A degree in the liberal arts is more than just a combination of myriad subjects.
It took a few heated debates, some introspection and a cup of coffee for me to realise that there are some serious misconceptions about the value of liberal arts education abroad.
A liberal arts education is one that focuses on studying a large range of subjects and developing analytical and communication skills. Typically, liberal arts colleges have smaller class sizes and greater professor-student interaction. But because of its more holistic approach to education and community building, it has been subjected to a lot of criticism.
For some, a liberal arts college is an alcohol-fuelled, four-year system catering to the less than average Joe who just does not want to get serious. For others, it is an unfocussed, ‘not for this economy’, education. After all, what value does studying an array of academic disciplines from philosophy to literature to maths, hold? College is not meant to be like school and, surely, a general education that asks you to study something from every field is less than desirable.
But that is the point; college is nothing like school. Especially for an Indian who has been stuck in an education system that demands him or her to make the critical decision of choosing a career at the tender age of 16. You are forced to opt for a future based on stereotypes, popular belief and a less than adequate understanding of your field.
When I stepped into Furman University, I was certain that I was going to graduate with a degree in Biology. I had been passionate about the subject since age 10. I had done extremely well in it and, with a little prodding from my parents — my future was decided.
This changed drastically once reality sunk in. Sitting in a genetics lab class one day, staring into the microscope, I realised that this was not for me. Real biology, involving tedious research, hours in the lab with a microscope and endless statistical calculations, was nothing like what I had studied in school.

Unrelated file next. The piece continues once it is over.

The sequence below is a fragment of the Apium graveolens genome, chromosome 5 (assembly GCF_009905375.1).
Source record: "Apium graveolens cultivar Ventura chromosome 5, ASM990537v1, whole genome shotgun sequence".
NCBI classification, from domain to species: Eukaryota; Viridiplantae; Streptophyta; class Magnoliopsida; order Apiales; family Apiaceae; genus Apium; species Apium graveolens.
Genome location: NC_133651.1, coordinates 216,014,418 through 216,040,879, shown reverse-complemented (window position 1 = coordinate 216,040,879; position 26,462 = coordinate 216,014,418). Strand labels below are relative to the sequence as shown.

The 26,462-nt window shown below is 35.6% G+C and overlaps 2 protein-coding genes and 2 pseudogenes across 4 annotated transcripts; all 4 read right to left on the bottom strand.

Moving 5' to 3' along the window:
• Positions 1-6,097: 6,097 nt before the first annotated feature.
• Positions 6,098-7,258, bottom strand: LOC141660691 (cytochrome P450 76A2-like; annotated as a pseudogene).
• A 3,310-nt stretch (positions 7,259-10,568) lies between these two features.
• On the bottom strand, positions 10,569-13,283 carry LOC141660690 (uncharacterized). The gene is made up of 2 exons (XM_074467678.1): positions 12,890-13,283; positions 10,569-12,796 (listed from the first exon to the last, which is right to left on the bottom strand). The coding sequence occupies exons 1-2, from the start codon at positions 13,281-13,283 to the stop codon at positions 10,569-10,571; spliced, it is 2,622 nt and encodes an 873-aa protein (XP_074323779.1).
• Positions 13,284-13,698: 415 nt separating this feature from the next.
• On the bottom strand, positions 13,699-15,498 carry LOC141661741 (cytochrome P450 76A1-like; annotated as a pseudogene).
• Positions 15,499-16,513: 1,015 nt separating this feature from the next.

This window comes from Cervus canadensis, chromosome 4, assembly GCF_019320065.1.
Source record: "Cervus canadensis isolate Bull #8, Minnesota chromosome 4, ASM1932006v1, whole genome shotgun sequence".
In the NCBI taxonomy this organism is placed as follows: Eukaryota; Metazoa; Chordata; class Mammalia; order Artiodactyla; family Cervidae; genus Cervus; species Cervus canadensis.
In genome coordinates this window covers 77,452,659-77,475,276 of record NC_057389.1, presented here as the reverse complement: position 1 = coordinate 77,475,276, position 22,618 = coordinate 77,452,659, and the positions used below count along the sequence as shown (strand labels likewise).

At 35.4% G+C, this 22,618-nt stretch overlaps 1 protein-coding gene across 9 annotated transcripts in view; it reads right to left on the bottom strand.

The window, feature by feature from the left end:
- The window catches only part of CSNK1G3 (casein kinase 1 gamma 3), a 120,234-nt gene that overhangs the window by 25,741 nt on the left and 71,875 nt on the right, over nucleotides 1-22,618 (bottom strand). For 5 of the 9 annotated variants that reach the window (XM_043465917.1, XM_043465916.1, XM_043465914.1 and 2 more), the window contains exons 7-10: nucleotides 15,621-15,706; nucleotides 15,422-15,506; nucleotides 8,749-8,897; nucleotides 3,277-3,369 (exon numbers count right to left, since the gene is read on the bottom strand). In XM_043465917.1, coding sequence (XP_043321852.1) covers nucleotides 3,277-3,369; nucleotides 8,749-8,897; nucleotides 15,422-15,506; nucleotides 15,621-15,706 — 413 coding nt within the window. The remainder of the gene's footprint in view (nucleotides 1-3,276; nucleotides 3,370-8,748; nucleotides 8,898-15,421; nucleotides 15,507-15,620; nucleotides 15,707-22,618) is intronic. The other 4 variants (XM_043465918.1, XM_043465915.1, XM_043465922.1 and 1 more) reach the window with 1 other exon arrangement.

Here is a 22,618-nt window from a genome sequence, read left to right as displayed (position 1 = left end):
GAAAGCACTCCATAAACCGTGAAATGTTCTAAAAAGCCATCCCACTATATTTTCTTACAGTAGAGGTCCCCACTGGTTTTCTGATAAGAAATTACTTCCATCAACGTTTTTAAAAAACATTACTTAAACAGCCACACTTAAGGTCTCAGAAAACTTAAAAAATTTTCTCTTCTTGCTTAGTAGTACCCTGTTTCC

The thrill and excitement of learning about the fundamentals of life was replaced with a sense of drudgery. I felt lost and guilty about changing my mind. My plan, for what I was going to study and do with my life, had fallen apart and it all seemed like a disaster. But after a tearful conversation with a professor, I realised that I had actually been really lucky. I was now in a system that gave me the opportunity to explore my options before having to make a decision.
A liberal arts curriculum with its dreaded, wide-spectrum, general education requirements encourages a person to explore various fields and only declare a major at the end of two years. I had been saved.
Of course, in a country where kids join coaching classes for IIT in class VII, exploring anything different is not encouraged. Studying Social Science, Humanities and music might probably be worse. But, when I think of this, I am struck by the story of Steve Jobs.
Steve Jobs played a big role in revolutionising the digital world. He was an innovator and futurist who was able to unite technology with art. Jobs, though a college dropout, used his foundation in the liberal arts to give us Apple and Pixar as we know it today. In his commencement speech at Stanford University, he spoke of a calligraphy class he had taken at Reed College, a liberal arts institution, which went on to help him 10 years later while designing the first Macintosh. Jobs was able to use those skills in making the typography seen in computers today. He was able to bank on his liberal arts education to bring science and creative thinking together and become a true innovator.
Having come back home for the summer, I am often bombarded with questions about what I’m going to do with my life and whether pursuing an anthropology and political science degree is a good idea.
Even though these questions did get me down initially, I have come to realise that I love what I am studying and feel passionately about it. It pushes me to do better and, unlike some of my friends studying here in India, I am not wasting my college years living in a purple haze and waiting for the next leg of life to begin.
College for me is no longer about receiving that diploma at the end of four years but receiving an education and looking beyond dogmatic opinions. My liberal arts education has not only given me an opportunity to explore different options but has also enabled me to hone the skills necessary for an ever changing world and economy. It has helped me discover myself.